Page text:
Catherine Bainbridge, Director/Writer/Executive Producer/Producer, on RUMBLE, and Cofounder of Rezolution Pictures and Minority Media. She has brought her signature enthusiasm and passion for storytelling to countless documentary, drama, comedy, and interactive media projects, notably the Peabody award-winning documentary “Reel Injun”, about Native stereotypes in Hollywood films. Her role as Director on RUMBLE encapsulates her love and devotion to music, history, politics, and bringing important Indigenous stories to the mainstream.
Alfonso Maiorana is Co-director and Director of Photography on RUMBLE. Based in Montreal, Alfonso’s DP experience on Hollywood films, Independent features, MOWs, and television series brings a distinctive look and feel to the films he shoots. His directing credits include The Big World which premiered at the Montreal International Film festival. Passionate about music history and inspired by filmmakers like Jarmusch, Truffaut and Coppola, Alfonso’s combination of visual style and storytelling come together in RUMBLE.
In RUMBLE, for the first time a film reveals a fascinating, and until now unknown, influence on the formation of rock and roll... The music that has become a part of who we are.
We are so honoured to be able to tell this story about the influence of iconic Native American musicians like Link Wray, Charley Patton, Mildred Bailey, Robbie Robertson, Jimi Hendrix, Buffy Sainte-Marie, Jesse Ed Davis, Redbone, Randy Castillo and Taboo.
We are excited by the incredible access we were granted to some of the world’s greatest rock stars who tell this important piece in the story of rock and roll. When you hear Slash, Stevie Van Zandt, Buddy Guy, or Steven Tyler speak about how these icons were an influence, you listen!
Native American music – born of this land – was violently suppressed for many years as both American and Canadian governments outlawed Native ceremonies and rituals in a deliberate attempt to break the people.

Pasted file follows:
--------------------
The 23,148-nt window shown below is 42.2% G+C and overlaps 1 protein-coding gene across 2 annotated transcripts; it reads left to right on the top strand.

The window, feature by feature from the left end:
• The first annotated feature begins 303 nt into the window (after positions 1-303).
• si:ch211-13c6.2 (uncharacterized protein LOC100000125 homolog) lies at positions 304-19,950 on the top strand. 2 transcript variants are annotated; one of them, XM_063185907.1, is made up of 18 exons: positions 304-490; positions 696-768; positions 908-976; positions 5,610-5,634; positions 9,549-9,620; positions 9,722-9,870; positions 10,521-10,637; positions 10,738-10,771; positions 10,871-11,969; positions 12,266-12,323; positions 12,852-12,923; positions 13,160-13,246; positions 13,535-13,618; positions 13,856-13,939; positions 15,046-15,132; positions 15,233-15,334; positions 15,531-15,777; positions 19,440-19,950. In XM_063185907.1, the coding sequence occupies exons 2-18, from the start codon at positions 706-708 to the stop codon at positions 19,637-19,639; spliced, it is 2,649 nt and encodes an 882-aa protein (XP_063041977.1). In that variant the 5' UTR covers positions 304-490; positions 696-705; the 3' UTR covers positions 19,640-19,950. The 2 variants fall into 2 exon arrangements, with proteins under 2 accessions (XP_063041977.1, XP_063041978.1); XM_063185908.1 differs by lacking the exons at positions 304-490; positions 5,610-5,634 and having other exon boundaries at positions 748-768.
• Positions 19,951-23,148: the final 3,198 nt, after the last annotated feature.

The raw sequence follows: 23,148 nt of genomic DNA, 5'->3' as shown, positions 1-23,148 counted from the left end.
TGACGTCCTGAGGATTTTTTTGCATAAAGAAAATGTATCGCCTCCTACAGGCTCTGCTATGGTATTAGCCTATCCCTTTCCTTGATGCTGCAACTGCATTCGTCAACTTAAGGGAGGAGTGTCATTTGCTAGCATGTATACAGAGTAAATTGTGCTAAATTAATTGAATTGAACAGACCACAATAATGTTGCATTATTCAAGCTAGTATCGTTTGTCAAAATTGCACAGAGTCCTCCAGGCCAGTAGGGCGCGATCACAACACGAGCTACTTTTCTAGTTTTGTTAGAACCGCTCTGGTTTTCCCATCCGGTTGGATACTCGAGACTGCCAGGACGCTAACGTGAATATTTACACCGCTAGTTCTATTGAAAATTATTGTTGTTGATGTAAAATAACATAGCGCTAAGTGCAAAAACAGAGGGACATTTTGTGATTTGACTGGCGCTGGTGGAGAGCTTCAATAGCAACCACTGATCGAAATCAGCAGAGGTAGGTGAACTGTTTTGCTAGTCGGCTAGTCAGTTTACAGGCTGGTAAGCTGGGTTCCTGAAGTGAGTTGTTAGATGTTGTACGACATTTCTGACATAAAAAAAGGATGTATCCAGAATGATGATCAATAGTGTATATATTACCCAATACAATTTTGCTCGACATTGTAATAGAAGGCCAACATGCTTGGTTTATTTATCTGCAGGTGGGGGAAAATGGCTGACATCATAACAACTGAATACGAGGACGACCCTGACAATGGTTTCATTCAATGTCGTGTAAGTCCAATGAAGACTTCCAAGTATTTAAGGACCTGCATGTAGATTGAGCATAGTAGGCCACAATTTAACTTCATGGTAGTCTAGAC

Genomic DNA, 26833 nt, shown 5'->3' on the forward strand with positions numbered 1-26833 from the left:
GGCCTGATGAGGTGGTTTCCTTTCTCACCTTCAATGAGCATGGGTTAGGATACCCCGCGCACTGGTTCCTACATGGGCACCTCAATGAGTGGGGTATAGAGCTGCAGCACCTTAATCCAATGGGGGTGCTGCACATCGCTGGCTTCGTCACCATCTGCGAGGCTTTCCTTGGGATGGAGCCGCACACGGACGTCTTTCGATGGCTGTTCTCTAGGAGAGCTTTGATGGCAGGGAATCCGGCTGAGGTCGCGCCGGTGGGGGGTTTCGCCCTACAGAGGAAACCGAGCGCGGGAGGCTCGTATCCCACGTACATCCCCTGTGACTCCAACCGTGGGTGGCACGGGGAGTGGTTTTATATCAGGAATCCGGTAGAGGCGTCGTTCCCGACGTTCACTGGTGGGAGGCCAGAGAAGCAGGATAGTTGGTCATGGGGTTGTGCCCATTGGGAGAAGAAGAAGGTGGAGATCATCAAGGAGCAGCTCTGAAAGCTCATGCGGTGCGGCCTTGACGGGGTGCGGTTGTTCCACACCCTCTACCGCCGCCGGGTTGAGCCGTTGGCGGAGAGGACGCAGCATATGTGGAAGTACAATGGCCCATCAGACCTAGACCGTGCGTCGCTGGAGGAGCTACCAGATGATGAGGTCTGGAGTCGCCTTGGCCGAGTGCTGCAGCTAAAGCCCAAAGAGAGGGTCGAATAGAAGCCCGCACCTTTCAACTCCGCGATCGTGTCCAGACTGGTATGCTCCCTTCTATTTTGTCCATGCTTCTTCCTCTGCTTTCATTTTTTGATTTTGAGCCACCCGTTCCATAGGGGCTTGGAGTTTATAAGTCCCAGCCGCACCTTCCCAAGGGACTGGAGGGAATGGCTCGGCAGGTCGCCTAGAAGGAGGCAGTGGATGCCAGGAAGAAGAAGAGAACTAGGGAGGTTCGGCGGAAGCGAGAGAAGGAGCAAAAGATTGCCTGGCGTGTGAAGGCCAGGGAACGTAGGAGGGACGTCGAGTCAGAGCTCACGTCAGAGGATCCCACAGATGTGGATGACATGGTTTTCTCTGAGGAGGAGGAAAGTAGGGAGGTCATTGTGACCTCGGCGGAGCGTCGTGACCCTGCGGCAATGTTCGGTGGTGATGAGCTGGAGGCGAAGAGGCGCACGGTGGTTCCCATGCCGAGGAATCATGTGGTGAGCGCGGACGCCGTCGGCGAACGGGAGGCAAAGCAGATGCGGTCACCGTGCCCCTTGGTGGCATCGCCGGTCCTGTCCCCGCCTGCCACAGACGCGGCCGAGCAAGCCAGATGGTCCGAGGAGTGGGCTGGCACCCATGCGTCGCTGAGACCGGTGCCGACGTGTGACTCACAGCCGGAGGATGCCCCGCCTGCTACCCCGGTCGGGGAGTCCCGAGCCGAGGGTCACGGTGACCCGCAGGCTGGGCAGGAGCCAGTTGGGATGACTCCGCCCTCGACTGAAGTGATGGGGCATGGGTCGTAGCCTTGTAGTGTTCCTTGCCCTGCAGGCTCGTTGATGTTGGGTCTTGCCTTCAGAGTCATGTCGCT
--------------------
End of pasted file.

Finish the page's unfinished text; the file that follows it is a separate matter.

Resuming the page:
As a result, the music was forced underground and found its expression in alternative ways.
Is it any wonder that one of the most powerful songs in the history of rock music – the song that helped start the revolution - was by a Shawnee Indian named Link Wray, and it had no lyrics? Just raw, powerful, distorted guitar. A powerful yell .
Legend has it Link Wray created the sound for RUMBLE by punching out holes in old speakers creating the revolutionary sound, which would become one of the most important songs in rock history.
Iggy Pop, Slash, Dan Auerbach, Wayne Kramer, Taylor Hawkins and Marky Ramone all tell us about the influence RUMBLE had on the evolution of rock. It was what made heavy metal and punk even possible. It is cited as an influence on The Kinks, The Who, and Jimmy Page among others. Pete Townshend said "He is the king; if it hadn't been for Link Wray and 'RUMBLE,' I would have never picked up a guitar."
But most of us have never even heard of Link Wray.
It is important to note that the primary drivers in the creation of blues and jazz and therefore rock were African Americans, but Native Americans, like Europeans , also played a part.
Take the creation of the Blues itself where the trauma of slavery, genocide and continuous violent oppression brought Native American and African American survivors together in many RUMBLE_KinoLorber_PresssNotes.docx Rumblethemovie.com 6 different ways. In those violent and frightening times – music was a healing balm, a clandestine protest and cry for freedom. All of the ingredients that helped make American music.
In North America, each corner, on each piece of land that we tread, where Indigenous people lived and thrived long before most of our ancestors did, lies a musical history that is precious.
We feel that it is important for everyone, and especially Native youth who have so few pop culture role models, to have proof, through the icons we feature and the famous people that give our story credibility, that Indigenous cultures were an integral part of the evolution of popular music.
The truth that we want to expose in RUMBLE is that the attempted erasure of Native American people, their culture, and their music, didn’t work. As Robbie Robertson said in one of our interviews with him “you wouldn't let me talk about it before, well now I'm going to talk real loud.”
Catherine Bainbridge, Director and Rezolution Pictures co-founder
Alfonso Maiorana, Co-Director and Director of Photography
RUMBLE: The Indians Who Rocked the World feature documentary film.